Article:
No one can dispute the following statement which comes from a new governmental report:
Substance use constitutes one of the most serious public health issues for young people in the United States, creating negative health, social, and economic consequences for adolescents, their families, and communities, and for the nation as a whole.
It’s the season of high school graduations. Families and students are celebrating jobs well done and wishing for successful futures in the adult world. For most 18-year-olds, that future begins by continuing their education with job/career training or college. Most parents would prefer their children refrain from using alcohol (they remain underage until 21 years of age), marijuana (still illegal in most states), and other drugs while they are still in school and beyond. (Chances are that if children haven’t become addicted to nicotine by this point in their lives, they won’t start smoking cigarettes now — because you won’t hear many young adults with well-insulated forebrains say for the first time: “Cigarettes. That sounds like a good idea!”) Parents, either from common sense or from their own past experiences, understand that getting drunk or stoned is ultimately counterproductive in the quest for higher learning (no pun intended) and a successful future. Still, that doesn’t mean that parents who send their kids to college are putting their heads in the sand. Neither is Rosanna Xia:
There’s a lot more going on at colleges these days than just studying.
On any given day, 1.2 million full-time students are drinking alcohol and more than 703,000 are using marijuana, according to a report released Thursday by the U.S. Substance Abuse and Mental Health Services Administration (SAMHSA).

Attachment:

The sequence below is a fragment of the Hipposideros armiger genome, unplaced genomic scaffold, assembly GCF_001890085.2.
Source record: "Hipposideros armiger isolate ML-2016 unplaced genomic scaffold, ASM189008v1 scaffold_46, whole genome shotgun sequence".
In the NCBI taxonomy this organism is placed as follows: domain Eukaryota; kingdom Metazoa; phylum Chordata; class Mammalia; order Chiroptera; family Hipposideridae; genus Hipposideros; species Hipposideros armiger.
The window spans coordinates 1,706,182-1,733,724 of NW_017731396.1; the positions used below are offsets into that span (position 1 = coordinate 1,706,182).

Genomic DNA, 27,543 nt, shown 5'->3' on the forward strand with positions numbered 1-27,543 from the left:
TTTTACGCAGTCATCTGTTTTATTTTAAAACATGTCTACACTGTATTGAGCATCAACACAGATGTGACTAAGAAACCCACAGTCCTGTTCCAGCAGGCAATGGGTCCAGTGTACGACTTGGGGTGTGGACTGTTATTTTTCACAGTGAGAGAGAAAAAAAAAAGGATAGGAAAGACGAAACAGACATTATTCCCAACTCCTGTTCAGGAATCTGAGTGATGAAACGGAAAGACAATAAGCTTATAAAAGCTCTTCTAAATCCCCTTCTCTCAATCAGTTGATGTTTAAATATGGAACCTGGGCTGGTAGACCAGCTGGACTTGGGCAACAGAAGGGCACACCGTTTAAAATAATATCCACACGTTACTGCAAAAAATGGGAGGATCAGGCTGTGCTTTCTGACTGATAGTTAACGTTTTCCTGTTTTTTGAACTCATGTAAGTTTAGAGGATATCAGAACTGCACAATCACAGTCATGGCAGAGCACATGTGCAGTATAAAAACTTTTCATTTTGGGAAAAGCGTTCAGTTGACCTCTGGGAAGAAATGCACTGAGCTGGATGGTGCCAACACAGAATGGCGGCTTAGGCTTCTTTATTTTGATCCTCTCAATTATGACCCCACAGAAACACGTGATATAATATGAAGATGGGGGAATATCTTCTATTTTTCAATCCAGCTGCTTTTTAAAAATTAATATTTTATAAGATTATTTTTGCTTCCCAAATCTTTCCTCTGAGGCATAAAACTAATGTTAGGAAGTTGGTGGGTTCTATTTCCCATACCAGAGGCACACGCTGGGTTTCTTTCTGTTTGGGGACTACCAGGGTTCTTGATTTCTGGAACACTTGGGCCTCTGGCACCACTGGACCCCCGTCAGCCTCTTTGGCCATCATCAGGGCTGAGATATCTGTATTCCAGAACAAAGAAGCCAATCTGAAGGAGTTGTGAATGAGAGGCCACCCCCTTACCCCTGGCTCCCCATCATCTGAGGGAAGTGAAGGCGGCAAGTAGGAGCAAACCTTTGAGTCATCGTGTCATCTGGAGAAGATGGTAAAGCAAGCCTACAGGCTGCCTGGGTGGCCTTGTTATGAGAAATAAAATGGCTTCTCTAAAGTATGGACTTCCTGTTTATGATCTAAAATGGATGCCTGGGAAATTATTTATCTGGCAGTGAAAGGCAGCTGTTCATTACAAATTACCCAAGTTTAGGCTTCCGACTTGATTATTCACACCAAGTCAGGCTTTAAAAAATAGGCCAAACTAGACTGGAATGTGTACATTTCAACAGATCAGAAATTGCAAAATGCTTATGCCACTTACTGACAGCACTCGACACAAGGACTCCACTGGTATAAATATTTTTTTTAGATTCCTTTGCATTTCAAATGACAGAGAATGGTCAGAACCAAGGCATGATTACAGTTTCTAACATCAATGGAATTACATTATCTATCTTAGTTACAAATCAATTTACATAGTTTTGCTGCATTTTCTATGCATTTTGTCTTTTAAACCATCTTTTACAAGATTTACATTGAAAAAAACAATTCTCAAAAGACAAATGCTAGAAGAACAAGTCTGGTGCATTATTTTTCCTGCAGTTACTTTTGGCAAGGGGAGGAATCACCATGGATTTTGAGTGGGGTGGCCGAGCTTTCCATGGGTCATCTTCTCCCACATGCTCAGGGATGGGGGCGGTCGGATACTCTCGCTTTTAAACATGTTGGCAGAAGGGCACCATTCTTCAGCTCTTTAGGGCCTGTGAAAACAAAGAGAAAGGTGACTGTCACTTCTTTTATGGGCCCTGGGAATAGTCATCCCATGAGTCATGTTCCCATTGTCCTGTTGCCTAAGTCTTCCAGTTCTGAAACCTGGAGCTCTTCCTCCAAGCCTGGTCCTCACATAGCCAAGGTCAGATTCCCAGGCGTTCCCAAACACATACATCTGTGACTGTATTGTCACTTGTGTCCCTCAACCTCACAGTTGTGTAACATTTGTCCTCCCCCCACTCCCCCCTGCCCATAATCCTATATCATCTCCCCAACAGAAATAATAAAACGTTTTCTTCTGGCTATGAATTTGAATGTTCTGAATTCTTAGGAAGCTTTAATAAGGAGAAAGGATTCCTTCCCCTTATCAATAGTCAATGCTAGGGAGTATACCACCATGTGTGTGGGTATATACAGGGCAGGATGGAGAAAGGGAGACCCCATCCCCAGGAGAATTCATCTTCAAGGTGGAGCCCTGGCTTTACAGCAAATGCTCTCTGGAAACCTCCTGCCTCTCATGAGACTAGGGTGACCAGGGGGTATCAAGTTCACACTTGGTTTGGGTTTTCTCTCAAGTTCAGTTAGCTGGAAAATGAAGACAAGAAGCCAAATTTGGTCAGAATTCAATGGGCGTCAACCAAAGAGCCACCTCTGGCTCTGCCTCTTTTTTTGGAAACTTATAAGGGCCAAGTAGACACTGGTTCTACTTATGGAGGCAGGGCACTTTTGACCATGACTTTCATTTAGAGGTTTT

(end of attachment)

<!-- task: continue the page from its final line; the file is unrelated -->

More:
More than 2,100 of these students are drinking for the first time, and about 1,300 are getting their first taste of weed.
An additional 239,000 part-time college students drink alcohol on a typical day, and 195,000 of them use marijuana.
Drinking is nothing new for college students. The report utilized data from 2011-2014, where 60% of full-time college students said they drank alcohol at least once in the past month, and where 39% admitted to binge drinking. 13% said they had been binge drinking (for women, 4 drinks on one occasion; 5 drinks for men) at least 5 times in the last month.
Xiu says some college students look beyond booze and weed:
Marijuana was the most widely used illicit drug, but there were many others, according to the report. About 11,300 full-time college students used cocaine on an average day, 9,808 used hallucinogens such as LSD or ecstasy, and more than 4,500 said they used heroin. These figures included 447 first-time cocaine users and 649 who tried hallucinogens for the first time.
The authors of the report also noted that, on an average day, 559 full-time college students abused prescription pain relievers for the first time, and 415 tried stimulants recreationally.
In a study published last year, researchers from the University of Michigan showed that the use of narcotics and synthetic marijuana has decreased on U.S. campuses, while amphetamine use has doubled since 2007, attributable to the belief that that drug’s action may improve academic focus and performance. Marijuana use has increased the most in recent years. Tim Stelloh highlights the finding that for the first time, more college students smoked pot than smoked cigarettes:
According to the study, 5.9 percent of the students surveyed smoked marijuana on a daily or near-daily basis, a rate higher than any year since 1980. Just five percent smoked cigarettes at the same pace, however, a staggering drop from 1999, when 19 percent of students said they regularly smoked cigarettes.
Put that in your pipe! (Just don’t smoke it.)